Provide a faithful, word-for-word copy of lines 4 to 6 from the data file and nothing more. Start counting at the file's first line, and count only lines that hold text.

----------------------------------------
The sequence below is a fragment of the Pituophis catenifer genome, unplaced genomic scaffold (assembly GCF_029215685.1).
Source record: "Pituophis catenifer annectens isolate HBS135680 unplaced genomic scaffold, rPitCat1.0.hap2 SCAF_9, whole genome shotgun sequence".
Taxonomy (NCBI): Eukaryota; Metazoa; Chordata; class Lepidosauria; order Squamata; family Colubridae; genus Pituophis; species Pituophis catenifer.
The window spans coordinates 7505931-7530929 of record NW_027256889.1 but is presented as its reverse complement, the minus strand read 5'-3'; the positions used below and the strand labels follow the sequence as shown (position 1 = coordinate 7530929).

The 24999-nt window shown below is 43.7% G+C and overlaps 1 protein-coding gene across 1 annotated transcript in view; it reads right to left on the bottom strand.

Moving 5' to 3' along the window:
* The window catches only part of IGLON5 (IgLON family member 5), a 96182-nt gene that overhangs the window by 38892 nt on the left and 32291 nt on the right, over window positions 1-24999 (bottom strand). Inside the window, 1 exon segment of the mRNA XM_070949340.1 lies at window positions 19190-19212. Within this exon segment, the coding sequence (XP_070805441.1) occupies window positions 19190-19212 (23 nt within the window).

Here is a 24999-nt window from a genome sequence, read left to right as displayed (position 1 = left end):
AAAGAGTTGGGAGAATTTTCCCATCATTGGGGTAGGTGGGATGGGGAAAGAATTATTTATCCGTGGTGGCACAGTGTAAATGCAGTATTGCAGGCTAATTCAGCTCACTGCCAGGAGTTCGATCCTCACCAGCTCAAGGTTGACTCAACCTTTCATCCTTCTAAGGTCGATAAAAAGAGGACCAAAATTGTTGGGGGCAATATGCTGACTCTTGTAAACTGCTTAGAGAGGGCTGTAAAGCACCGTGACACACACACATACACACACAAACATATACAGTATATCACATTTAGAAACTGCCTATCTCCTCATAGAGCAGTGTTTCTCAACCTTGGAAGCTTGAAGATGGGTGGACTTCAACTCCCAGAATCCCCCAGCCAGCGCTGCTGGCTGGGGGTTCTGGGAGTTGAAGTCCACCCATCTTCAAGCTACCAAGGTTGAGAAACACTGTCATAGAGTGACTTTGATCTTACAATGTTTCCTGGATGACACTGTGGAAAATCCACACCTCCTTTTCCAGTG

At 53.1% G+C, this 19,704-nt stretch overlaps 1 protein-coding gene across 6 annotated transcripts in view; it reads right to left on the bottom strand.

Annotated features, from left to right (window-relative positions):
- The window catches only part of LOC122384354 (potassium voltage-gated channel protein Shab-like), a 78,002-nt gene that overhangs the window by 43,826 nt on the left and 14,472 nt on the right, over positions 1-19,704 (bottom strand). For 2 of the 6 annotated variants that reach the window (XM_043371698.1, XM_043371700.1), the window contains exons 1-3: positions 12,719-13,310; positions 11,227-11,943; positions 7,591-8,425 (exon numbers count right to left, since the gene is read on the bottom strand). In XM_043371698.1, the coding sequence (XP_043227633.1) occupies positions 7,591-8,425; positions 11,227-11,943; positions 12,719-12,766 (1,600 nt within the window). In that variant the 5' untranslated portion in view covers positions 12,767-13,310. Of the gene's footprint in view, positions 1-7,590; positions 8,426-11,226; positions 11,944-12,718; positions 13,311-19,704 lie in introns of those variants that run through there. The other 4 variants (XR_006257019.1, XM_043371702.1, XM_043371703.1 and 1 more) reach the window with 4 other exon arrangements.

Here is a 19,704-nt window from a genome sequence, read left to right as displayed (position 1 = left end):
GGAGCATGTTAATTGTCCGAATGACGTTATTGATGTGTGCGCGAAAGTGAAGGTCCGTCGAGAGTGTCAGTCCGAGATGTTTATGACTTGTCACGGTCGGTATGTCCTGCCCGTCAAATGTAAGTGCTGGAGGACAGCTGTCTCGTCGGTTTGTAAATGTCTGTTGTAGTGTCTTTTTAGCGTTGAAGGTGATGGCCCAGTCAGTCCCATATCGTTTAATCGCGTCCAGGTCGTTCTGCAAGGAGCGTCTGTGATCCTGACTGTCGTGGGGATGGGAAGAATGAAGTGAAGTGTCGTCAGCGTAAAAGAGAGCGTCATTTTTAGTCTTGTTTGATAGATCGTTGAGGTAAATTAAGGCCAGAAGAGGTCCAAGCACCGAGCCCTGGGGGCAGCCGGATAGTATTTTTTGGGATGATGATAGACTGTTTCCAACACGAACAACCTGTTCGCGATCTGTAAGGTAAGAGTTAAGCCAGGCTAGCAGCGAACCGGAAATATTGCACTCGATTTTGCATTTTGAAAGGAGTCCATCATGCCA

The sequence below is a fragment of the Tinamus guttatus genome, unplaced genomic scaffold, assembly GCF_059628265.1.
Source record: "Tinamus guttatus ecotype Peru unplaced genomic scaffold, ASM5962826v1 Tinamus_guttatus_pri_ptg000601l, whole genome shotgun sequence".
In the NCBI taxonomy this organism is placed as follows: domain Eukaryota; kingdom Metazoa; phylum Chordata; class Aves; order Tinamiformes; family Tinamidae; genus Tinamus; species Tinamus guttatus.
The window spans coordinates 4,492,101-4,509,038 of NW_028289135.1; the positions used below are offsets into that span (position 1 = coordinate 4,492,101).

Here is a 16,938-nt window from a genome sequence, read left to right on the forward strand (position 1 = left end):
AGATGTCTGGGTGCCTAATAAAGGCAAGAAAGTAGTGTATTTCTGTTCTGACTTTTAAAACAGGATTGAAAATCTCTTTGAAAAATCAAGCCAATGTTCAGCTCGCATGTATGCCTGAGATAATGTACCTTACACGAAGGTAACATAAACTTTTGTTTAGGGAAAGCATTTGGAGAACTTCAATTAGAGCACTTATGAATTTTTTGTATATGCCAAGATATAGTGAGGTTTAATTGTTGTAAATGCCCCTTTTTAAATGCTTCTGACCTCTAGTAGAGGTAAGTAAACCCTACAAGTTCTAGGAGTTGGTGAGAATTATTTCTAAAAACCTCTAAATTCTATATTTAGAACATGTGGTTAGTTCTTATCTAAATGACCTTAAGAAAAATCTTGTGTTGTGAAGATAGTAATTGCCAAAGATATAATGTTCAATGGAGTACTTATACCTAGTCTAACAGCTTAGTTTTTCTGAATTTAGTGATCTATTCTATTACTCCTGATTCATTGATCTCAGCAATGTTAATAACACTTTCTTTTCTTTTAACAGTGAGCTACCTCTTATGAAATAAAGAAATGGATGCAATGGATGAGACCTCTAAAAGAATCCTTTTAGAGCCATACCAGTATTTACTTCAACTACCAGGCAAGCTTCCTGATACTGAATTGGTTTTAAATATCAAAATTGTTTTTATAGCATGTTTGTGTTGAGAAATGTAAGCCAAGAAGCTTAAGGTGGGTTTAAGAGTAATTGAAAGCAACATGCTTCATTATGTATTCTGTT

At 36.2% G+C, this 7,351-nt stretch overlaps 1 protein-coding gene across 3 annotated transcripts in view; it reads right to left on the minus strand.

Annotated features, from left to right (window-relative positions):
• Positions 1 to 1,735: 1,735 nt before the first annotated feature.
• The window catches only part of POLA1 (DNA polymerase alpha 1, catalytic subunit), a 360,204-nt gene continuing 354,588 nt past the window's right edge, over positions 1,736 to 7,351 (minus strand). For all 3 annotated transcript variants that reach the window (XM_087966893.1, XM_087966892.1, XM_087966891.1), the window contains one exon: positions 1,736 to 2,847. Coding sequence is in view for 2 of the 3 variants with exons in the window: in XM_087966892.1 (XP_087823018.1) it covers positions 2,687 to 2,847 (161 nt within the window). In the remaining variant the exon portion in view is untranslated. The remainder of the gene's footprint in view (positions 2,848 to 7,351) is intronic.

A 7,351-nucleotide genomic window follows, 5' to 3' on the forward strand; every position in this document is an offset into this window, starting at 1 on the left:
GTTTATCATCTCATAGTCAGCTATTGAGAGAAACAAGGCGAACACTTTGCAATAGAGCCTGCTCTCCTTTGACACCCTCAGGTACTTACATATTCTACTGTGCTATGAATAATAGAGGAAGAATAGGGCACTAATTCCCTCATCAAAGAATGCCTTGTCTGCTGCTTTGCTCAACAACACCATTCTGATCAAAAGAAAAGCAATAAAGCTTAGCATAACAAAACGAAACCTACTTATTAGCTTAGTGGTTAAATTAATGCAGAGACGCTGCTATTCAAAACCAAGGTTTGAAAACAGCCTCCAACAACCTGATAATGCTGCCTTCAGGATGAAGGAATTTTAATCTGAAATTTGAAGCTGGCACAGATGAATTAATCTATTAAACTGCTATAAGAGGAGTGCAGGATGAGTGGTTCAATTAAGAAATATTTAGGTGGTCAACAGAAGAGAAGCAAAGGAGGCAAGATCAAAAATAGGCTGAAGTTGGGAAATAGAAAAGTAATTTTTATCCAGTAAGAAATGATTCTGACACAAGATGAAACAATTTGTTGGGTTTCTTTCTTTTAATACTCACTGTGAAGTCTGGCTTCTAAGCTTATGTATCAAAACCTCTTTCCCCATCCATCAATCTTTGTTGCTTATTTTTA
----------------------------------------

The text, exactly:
The window spans coordinates 7505931-7530929 of record NW_027256889.1 but is presented as its reverse complement, the minus strand read 5'-3'; the positions used below and the strand labels follow the sequence as shown (position 1 = coordinate 7530929).

The 24999-nt window shown below is 43.7% G+C and overlaps 1 protein-coding gene across 1 annotated transcript in view; it reads right to left on the bottom strand.

Moving 5' to 3' along the window: